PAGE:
The results of other control variables were consistent with the literature (Schneider et al. 2001; Landon et al. 2004; Yoo and Frick 2005; O'Malley and Forrest 2006;). For example, vaccination rates were positively associated with having received influenza vaccination in the prior season, having ever received pneumococcal vaccination, being white, and having Medigap insurance.
As discussed earlier, we present two hypothetical extreme settings where media affected either vaccination timing only (Table 3) or annual-rate only (Table 4). In reality, media is expected to have both effects but in a smaller magnitude than those presented in these tables.
Table 3 presents the shift of mean vaccination timing among the vaccinated associated with media reports, corresponding to Table 2, which presented gamma model coefficients. Table 3 presents the media effects in a hypothetical scenario (columns 1, 3, and 5) and those in an observed scenario (columns 2, 4, and 6). In one of the hypothetical scenarios (row 1, column 5 in 2001), if USA Today reports one headline article on “influenza” every week from September 1 to December 31, the mean vaccination timing is expected to shift earlier by 15.3 days (15.3=(3.18)2.36, assuming 2.36 million circulation) compared with a hypothetical season without such headline at all. In fact, such headline articles (seven in total) appeared in 5 weeks in 2001 and were associated with the shift in the mean vaccination timing by 2.05 days earlier (row 1, far right column in 2001).
Comparing the magnitude of 1 unit increase of a certain media variable across 3 years, the magnitude in 2000 tended to be greater. However, the magnitude of observed reports tended to be smaller in 2000 than in 2001, probably due to the most serious vaccine supply limitation in 2000. It should be noted that the mean vaccination timing would be delayed, if, for example, media reports in late December increased the annual vaccination rate but also increased the proportion of late vaccination timing among the all vaccinated.
Table 4 presents the multivariate associations between annual vaccine receipt and mass media reports, corresponding to Table 2. Influenza-related mass media reports were positively associated with the annual vaccination rate. Like Table 3, Table 4 also presents the media effects in a hypothetical scenario and those in an observed scenario. In one of the hypothetical scenarios (row 1, column 5 in 2001), if USA Today reports one headline article on “influenza” every week from September 1 to December 31, the annual vaccination rate is expected to increase by 9.3 percentage points (1.093=(1.0383)2.36, assuming 2.36 million circulation) compared with a hypothetical season without such headline at all. Actual headline articles (seven in total) in 2001 were associated with the increase in the annual vaccination by 5 percentage points (row 1, far right column in 2001), in comparison with a scenario where those headlines did not occur.
As observed in Table 2, the positive association between annual vaccination and the media reports tended to be greater, particularly in 4TV and USA Today, when a report included additional keywords like shortage/delay. Comparing the magnitude of a 1 unit increase of a certain media variable across 3 years, the magnitude in 2000 tended to be greater. However, the magnitude of observed reports tended to be smaller in 2000 among 3 years, probably due to the most serious vaccine supply limitation in 2000.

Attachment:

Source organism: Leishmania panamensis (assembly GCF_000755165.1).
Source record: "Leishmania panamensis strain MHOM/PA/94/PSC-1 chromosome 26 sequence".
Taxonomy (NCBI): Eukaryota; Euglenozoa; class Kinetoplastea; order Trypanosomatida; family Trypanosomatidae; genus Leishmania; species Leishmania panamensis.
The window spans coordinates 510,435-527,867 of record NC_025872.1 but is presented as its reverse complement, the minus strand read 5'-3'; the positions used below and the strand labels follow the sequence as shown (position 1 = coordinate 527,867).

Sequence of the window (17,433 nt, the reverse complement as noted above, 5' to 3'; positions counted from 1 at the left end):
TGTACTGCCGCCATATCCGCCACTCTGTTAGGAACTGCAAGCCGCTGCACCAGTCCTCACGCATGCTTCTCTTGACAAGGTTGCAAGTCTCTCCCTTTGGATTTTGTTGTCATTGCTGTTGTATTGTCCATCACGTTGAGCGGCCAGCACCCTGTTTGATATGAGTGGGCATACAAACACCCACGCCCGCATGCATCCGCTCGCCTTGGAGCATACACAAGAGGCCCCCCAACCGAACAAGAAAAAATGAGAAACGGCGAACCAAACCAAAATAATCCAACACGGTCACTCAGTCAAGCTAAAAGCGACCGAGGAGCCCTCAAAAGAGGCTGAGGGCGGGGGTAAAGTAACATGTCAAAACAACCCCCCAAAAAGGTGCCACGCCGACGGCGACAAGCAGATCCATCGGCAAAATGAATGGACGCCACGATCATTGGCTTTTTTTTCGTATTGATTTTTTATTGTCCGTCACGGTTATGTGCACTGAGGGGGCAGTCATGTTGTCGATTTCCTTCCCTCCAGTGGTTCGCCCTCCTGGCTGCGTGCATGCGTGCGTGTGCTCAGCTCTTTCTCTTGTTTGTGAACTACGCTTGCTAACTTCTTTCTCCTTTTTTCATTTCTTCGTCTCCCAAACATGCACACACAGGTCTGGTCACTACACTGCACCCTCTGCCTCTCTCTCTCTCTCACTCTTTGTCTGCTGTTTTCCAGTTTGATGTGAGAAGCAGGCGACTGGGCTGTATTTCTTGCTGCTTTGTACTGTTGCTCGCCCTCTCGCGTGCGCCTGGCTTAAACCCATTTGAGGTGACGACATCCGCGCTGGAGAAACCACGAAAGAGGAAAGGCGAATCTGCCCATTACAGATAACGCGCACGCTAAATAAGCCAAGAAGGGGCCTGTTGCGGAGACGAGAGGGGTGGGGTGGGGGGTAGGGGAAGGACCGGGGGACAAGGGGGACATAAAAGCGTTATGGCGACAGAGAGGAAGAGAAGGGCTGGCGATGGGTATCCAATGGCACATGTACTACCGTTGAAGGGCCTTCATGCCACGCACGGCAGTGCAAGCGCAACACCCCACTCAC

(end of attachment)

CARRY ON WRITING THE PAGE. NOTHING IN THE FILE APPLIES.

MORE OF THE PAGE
In secondary analysis, logit models yielded unstable and implausibly large estimates compared with those of gamma models.
The literature to date has found little evidence that community-wide education-only interventions (e.g., newspapers and television campaign) improve the delivery of vaccinations (Briss et al. 2000). To our knowledge ours is the first study to note a positive association between flu-related media reports and influenza vaccination rates in the weeks following the reports in a nationally representative population of elderly individuals.
We found that reports about influenza in both print and television media had a statistically significant positive association with the influenza vaccine receipt in terms of earlier timing as well as the annual vaccination rate, at least among a subset of 50 states with the same level of mean vaccination timing or annual rate. Tables 3 and and44 presented these associations that are hypothetical but generalizable to the entire Medicare population.
The magnitude of this positive association had two general tendencies. First, reports with a headline that included flu-related keywords tended to have a greater association with influenza vaccination than did reports including flu-related keywords but without such a headline. Second, additional specific information, including articles about impending vaccine shortages, tended to increase the likelihood of earlier timing and annual vaccination even further. These findings are plausible—key terms in the headline are more likely to be recognized by readers and viewers than those only in text, and a shortage is a more urgent cause for vaccination than a general warning about the dangers of the flu.
In deriving policy implications from these empirical results, three points should be considered. First, media reports are often not independent events. For instance, our media variables may contain the effect of other types of media not included in our model, for example, the Internet and radio, since newspaper and television stories are often published in those media as well. Television and newspaper media sometimes explicitly copy reports from other media outlets. However, our models are expected to capture major media effects during our study period for two reasons. The first reason is that 53 percent of the general public identified television as the main information source about current news according to a national survey in 2001 (National Science Foundation Division of Science Resources Statistics 2002). The corresponding statistics for newspapers, Internet, radio, and magazines were 29, 7, 5, and 3 percent, respectively. These statistics are consistent with our results where 4TV had more consistent positive associations with vaccination than other media sources. The second reason is that approximately 45 percent of the stories in an average newspaper are attributed to wire services, for example, AP included in our analyses (The Readership Institute 2004).